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Chapter 34: Agent of Change

Kaş to Köyceğiz, June 2 to 3

On June 4th, I would turn 30 years. In some ways, it felt insignificant - I had already postponed any party to my homecoming. At the same time, there was great significance. My whole journey is, in a way, an anniversary crisis project, an intervention to mark the end of something old, the beginning of something new and the transition in between. On my last night in Kaş on June 1st, there had been a small celebration with a cake and Greta, a German roommate, had encouraged me to set some intentions for this upcoming decade. The point of doing so is to exert some direction of ones life, to choose a path in line with your vision rather than simply walk the one that is the most comfortable or accessible in the moment. As I cycled the 113 km to Fethiye on the following day, I thought about what such intentions could be and decided that they would be developed throughout the remaining journey home.

After a night in Fethiye I immediately continued to Köyceğiz where I would be taken in by Mustafa, a friend of Tuba back in Diyarbakir (featured in chapter 23). The moment I met him I was struck by how good-looking he was. I couldn't put my finger on what it was but I just knew that most women back home in Sweden would find this man attractive. I didn't think more more about it then as I installed myself and went to buy more spare tubes from the local bike shop before it closed for the day. When I returned Mustafa had cooked me a great pasta of his own recipe, and I recalled Swedish Tinder profiles declaring "cook me a good pasta and you're mine". I smiled to myself but didn't say anything. Men usually don't say that sort of thing to other men they just met, or perhaps that is just me.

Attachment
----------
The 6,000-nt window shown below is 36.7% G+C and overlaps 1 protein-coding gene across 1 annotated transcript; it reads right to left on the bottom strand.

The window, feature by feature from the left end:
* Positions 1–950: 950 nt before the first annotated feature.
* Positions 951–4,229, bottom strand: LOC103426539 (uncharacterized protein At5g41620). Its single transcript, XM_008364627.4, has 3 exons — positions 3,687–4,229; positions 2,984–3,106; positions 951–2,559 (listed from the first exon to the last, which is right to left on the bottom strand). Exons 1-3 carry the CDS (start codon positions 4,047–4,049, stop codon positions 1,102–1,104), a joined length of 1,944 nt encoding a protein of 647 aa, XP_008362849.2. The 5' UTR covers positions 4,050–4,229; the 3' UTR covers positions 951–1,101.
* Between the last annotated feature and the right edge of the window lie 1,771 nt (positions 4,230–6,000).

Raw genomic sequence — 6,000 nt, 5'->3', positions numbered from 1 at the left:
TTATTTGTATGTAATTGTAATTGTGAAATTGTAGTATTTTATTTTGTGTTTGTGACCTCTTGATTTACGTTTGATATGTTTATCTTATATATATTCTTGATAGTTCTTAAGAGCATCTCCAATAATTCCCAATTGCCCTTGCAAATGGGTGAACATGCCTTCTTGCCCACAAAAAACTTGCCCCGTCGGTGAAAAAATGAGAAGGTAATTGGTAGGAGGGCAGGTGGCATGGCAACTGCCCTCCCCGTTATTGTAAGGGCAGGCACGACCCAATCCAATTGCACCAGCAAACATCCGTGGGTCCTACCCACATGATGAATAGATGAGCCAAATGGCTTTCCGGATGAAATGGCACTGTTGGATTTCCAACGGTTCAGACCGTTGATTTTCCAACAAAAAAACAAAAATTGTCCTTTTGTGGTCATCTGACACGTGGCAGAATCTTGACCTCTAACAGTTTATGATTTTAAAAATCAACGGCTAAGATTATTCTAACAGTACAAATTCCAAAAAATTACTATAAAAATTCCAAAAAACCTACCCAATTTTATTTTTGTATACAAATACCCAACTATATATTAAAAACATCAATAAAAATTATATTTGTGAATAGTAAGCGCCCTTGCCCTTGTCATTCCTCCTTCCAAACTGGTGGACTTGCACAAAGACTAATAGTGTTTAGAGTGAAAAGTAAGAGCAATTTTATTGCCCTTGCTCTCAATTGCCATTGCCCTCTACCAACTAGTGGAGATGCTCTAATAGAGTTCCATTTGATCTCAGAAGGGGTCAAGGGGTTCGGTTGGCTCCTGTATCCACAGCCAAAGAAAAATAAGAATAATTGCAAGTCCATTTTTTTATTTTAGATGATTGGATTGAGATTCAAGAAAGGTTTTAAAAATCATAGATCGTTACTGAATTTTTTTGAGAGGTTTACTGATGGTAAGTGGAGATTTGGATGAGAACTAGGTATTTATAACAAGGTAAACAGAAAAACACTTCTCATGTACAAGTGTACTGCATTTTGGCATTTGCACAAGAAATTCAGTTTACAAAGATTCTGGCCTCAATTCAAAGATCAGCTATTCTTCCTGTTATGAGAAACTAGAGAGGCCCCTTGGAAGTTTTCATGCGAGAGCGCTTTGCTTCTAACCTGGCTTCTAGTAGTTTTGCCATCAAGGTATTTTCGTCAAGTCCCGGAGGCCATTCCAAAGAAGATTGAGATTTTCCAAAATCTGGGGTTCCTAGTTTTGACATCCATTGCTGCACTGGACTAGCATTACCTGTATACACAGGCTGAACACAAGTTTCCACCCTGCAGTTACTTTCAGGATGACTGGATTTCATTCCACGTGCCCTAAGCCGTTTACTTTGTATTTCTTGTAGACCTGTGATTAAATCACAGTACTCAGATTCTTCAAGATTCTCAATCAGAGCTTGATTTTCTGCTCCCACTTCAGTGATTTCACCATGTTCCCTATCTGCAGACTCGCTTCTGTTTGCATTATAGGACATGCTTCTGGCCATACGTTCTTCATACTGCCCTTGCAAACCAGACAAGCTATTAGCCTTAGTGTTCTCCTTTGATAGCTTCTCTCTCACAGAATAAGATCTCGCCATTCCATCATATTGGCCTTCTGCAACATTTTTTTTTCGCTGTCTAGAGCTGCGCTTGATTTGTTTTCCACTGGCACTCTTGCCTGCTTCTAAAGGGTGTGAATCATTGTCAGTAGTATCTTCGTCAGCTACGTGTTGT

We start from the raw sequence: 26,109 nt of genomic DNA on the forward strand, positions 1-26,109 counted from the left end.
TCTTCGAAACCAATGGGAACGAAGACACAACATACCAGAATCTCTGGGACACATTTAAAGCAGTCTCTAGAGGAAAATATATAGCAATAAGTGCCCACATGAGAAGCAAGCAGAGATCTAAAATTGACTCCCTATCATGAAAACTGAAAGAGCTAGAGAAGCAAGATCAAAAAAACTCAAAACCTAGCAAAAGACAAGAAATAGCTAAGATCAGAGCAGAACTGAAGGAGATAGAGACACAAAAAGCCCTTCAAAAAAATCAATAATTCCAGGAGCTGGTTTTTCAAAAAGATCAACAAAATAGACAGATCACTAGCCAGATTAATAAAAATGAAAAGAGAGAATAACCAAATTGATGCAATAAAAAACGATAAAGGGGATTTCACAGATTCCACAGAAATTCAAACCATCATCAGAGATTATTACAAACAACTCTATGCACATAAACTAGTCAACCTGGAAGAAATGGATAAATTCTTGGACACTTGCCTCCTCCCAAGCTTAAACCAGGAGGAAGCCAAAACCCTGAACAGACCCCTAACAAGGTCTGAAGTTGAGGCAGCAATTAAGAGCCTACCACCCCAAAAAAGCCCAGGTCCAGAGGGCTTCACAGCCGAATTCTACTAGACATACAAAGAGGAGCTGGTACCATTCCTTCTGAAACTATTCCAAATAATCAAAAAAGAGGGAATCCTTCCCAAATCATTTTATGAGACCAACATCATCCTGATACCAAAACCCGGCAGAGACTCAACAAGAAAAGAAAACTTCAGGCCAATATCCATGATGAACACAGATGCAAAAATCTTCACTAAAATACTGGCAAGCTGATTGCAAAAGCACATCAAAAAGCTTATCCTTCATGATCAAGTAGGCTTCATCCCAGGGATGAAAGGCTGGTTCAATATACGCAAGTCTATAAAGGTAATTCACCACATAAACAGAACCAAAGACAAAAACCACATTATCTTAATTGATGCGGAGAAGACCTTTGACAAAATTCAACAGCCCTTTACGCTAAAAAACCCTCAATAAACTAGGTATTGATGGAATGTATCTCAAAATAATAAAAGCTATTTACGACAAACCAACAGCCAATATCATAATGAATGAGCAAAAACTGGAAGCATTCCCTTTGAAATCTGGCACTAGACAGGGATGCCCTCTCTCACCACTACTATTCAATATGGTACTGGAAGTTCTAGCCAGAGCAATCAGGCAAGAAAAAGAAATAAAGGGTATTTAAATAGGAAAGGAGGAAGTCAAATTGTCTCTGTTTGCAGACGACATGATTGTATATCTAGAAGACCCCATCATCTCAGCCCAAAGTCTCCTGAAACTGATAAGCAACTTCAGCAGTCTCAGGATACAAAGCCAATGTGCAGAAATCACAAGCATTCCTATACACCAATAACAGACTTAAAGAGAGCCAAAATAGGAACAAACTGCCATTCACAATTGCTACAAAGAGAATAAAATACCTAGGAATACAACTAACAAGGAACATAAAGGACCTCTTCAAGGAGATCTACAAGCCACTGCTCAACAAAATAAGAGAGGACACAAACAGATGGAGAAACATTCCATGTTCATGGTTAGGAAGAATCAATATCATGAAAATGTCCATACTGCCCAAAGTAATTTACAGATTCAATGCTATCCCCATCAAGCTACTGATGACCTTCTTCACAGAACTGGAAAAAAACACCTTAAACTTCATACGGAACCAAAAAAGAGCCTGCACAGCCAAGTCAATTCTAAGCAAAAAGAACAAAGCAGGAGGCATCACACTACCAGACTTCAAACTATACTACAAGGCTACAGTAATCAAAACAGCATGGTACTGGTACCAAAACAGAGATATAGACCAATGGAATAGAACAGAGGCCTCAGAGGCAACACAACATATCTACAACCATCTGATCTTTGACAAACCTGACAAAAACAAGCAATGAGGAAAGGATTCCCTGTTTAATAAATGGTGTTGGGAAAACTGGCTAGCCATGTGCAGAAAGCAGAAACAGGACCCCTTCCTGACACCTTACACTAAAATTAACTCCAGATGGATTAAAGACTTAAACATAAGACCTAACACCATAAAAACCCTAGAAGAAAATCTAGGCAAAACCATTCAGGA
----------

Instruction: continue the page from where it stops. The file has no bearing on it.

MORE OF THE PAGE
Köyceğiz is located by a big lake that connects to the Mediterranean. After dinner we took a stroll down by the waterfront. The town had the look of a tourist magnet with the seaside walk full of bars and restaurants, but a charming local vibe with families and elders taking the opportunity to get out once the temperature finally started to drop. There was even a music festival where a senior choir performed classic Turkish music. When we sat down I was soundly beaten in two games of Backgammon, and I gained a new appreciation for the game.

As a dice-based game, I had up to this point felt that winning or losing in Backgammon to a large extent came down to chance, too much so for my taste. By the middle of the first game, I realised too late that Mustafa had caught me in a trap. I knew how to calculate short-term tactics in the game, but it was clear then that there was long term strategy as well. After a few more moves it seemed inevitable that he would win barring an incredible streak of lucky die rolls by which I wouldn't feel like a winner anyhow.

"Alright, well played, this one is clearly yours" I said and started to pick up the pieces, impatient to apply what I had just learned.

"Wait." Mustafa rearranged the position, and showed me that it might not be decided just yet. He was favoured to win, but by holding my ground and wait for the opportune moment, there was still chance that I could set him back and turn the game around. That chance was not great, but big enough to give a shot.

If life has taught me anything, it is that one of the most important aspects for our attention is agency. To what extent do we have it and when? What do we do when we know? My all time favourite guideline in life, the Serenity Prayer, reads:

God grant me...

The Serenity to accept that which I cannot change

The Courage to change that which I can

And the Wisdom to see the difference